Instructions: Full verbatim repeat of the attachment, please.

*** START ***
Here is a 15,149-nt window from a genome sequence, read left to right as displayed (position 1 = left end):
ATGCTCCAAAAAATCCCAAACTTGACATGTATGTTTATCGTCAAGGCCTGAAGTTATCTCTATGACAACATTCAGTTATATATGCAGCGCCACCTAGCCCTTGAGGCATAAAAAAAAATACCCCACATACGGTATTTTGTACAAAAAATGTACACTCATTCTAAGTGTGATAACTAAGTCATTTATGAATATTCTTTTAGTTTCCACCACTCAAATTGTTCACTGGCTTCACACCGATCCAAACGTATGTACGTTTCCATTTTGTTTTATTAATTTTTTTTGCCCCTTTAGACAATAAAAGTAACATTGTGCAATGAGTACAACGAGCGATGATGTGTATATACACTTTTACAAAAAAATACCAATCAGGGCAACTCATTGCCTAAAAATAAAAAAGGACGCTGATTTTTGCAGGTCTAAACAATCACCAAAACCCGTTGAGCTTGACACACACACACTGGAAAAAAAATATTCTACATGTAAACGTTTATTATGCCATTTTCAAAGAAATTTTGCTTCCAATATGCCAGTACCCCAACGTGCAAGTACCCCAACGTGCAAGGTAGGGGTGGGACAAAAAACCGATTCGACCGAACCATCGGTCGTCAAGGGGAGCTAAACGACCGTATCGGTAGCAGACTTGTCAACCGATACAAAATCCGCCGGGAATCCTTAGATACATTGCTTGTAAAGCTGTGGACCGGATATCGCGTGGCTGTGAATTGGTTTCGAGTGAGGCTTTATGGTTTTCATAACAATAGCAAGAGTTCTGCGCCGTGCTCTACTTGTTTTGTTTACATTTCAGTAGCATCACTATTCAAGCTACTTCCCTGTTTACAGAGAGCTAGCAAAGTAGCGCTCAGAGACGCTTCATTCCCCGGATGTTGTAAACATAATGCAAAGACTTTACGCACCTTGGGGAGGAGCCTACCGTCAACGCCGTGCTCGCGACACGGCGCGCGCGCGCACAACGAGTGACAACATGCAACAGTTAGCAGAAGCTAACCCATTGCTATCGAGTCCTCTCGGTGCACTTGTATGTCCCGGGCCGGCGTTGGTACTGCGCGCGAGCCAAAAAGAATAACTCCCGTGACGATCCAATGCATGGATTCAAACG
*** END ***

Here is a 15,149-nt window from a genome sequence, read left to right as displayed (position 1 = left end):
ATGCTCCAAAAAATCCCAAACTTGACATGTATGTTTATCGTCAAGGCCTGAAGTTATCTCTATGACAACATTCAGTTATATATGCAGCGCCACCTAGCCCTTGAGGCATAAAAAAAAATACCCCACATACGGTATTTTGTACAAAAAATGTACACTCATTCTAAGTGTGATAACTAAGTCATTTATGAATATTCTTTTAGTTTCCACCACTCAAATTGTTCACTGGCTTCACACCGATCCAAACGTATGTACGTTTCCATTTTGTTTTATTAATTTTTTTTGCCCCTTTAGACAATAAAAGTAACATTGTGCAATGAGTACAACGAGCGATGATGTGTATATACACTTTTACAAAAAAATACCAATCAGGGCAACTCATTGCCTAAAAATAAAAAAGGACGCTGATTTTTGCAGGTCTAAACAATCACCAAAACCCGTTGAGCTTGACACACACACACTGGAAAAAAAATATTCTACATGTAAACGTTTATTATGCCATTTTCAAAGAAATTTTGCTTCCAATATGCCAGTACCCCAACGTGCAAGTACCCCAACGTGCAAGGTAGGGGTGGGACAAAAAACCGATTCGACCGAACCATCGGTCGTCAAGGGGAGCTAAACGACCGTATCGGTAGCAGACTTGTCAACCGATACAAAATCCGCCGGGAATCCTTAGATACATTGCTTGTAAAGCTGTGGACCGGATATCGCGTGGCTGTGAATTGGTTTCGAGTGAGGCTTTATGGTTTTCATAACAATAGCAAGAGTTCTGCGCCGTGCTCTACTTGTTTTGTTTACATTTCAGTAGCATCACTATTCAAGCTACTTCCCTGTTTACAGAGAGCTAGCAAAGTAGCGCTCAGAGACGCTTCATTCCCCGGATGTTGTAAACATAATGCAAAGACTTTACGCACCTTGGGGAGGAGCCTACCGTCAACGCCGTGCTCGCGACACGGCGCGCGCGCGCACAACGAGTGACAACATGCAACAGTTAGCAGAAGCTAACCCATTGCTATCGAGTCCTCTCGGTGCACTTGTATGTCCCGGGCCGGCGTTGGTACTGCGCGCGAGCCAAAAAGAATAACTCCCGTGACGATCCAATGCATGGATTCAAACG